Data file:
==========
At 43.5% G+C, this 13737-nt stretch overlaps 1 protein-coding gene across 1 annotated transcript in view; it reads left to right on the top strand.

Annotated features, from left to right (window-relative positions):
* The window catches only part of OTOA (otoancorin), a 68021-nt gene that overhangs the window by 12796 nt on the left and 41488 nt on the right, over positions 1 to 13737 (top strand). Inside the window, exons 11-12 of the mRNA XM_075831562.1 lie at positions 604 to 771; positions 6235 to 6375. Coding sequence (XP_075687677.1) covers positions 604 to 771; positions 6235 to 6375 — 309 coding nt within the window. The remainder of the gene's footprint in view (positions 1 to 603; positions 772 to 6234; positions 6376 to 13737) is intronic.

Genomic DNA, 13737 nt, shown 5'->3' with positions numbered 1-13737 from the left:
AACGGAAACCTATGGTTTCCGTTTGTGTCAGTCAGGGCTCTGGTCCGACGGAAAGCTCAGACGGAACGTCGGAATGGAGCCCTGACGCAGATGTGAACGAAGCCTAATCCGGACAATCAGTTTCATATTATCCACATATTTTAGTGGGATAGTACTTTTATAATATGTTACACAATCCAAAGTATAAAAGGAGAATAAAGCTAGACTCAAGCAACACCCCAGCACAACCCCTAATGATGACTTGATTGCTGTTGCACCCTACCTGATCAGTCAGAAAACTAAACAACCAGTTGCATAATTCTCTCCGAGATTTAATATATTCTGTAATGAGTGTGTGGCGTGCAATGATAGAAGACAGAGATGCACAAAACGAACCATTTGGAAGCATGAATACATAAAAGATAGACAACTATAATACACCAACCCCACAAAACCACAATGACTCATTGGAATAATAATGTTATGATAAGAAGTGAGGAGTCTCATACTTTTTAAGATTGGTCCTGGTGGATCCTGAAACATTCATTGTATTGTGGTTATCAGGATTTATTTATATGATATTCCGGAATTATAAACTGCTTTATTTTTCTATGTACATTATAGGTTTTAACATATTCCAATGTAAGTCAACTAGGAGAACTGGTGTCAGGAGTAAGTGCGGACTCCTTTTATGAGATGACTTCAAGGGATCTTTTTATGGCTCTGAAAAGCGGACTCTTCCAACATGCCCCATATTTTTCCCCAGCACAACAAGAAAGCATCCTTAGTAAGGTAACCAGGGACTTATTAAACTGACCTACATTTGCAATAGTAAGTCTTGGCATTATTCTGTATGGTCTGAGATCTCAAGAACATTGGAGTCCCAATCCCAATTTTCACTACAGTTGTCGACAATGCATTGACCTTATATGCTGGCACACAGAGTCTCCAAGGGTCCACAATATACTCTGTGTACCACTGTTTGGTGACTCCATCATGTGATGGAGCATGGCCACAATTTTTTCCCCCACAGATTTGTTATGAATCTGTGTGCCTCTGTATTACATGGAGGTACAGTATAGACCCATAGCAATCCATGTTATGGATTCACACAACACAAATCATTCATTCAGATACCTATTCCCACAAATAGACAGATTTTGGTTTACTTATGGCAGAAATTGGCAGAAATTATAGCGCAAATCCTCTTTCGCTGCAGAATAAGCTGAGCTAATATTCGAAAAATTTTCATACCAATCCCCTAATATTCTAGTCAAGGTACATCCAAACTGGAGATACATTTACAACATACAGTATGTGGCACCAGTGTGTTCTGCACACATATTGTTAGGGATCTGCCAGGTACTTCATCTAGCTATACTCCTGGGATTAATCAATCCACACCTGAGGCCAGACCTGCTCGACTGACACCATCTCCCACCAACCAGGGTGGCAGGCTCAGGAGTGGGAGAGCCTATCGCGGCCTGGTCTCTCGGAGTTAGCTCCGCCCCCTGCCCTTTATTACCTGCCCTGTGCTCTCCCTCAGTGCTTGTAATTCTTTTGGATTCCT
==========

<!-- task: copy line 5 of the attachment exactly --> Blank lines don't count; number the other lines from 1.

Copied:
AACGGAAACCTATGGTTTCCGTTTGTGTCAGTCAGGGCTCTGGTCCGACGGAAAGCTCAGACGGAACGTCGGAATGGAGCCCTGACGCAGATGTGAACGAAGCCTAATCCGGACAATCAGTTTCATATTATCCACATATTTTAGTGGGATAGTACTTTTATAATATGTTACACAATCCAAAGTATAAAAGGAGAATAAAGCTAGACTCAAGCAACACCCCAGCACAACCCCTAATGATGACTTGATTGCTGTTGCACCCTACCTGATCAGTCAGAAAACTAAACAACCAGTTGCATAATTCTCTCCGAGATTTAATATATTCTGTAATGAGTGTGTGGCGTGCAATGATAGAAGACAGAGATGCACAAAACGAACCATTTGGAAGCATGAATACATAAAAGATAGACAACTATAATACACCAACCCCACAAAACCACAATGACTCATTGGAATAATAATGTTATGATAAGAAGTGAGGAGTCTCATACTTTTTAAGATTGGTCCTGGTGGATCCTGAAACATTCATTGTATTGTGGTTATCAGGATTTATTTATATGATATTCCGGAATTATAAACTGCTTTATTTTTCTATGTACATTATAGGTTTTAACATATTCCAATGTAAGTCAACTAGGAGAACTGGTGTCAGGAGTAAGTGCGGACTCCTTTTATGAGATGACTTCAAGGGATCTTTTTATGGCTCTGAAAAGCGGACTCTTCCAACATGCCCCATATTTTTCCCCAGCACAACAAGAAAGCATCCTTAGTAAGGTAACCAGGGACTTATTAAACTGACCTACATTTGCAATAGTAAGTCTTGGCATTATTCTGTATGGTCTGAGATCTCAAGAACATTGGAGTCCCAATCCCAATTTTCACTACAGTTGTCGACAATGCATTGACCTTATATGCTGGCACACAGAGTCTCCAAGGGTCCACAATATACTCTGTGTACCACTGTTTGGTGACTCCATCATGTGATGGAGCATGGCCACAATTTTTTCCCCCACAGATTTGTTATGAATCTGTGTGCCTCTGTATTACATGGAGGTACAGTATAGACCCATAGCAATCCATGTTATGGATTCACACAACACAAATCATTCATTCAGATACCTATTCCCACAAATAGACAGATTTTGGTTTACTTATGGCAGAAATTGGCAGAAATTATAGCGCAAATCCTCTTTCGCTGCAGAATAAGCTGAGCTAATATTCGAAAAATTTTCATACCAATCCCCTAATATTCTAGTCAAGGTACATCCAAACTGGAGATACATTTACAACATACAGTATGTGGCACCAGTGTGTTCTGCACACATATTGTTAGGGATCTGCCAGGTACTTCATCTAGCTATACTCCTGGGATTAATCAATCCACACCTGAGGCCAGACCTGCTCGACTGACACCATCTCCCACCAACCAGGGTGGCAGGCTCAGGAGTGGGAGAGCCTATCGCGGCCTGGTCTCTCGGAGTTAGCTCCGCCCCCTGCCCTTTATTACCTGCCCTGTGCTCTCCCTCAGTGCTTGTAATTCTTTTGGATTCCT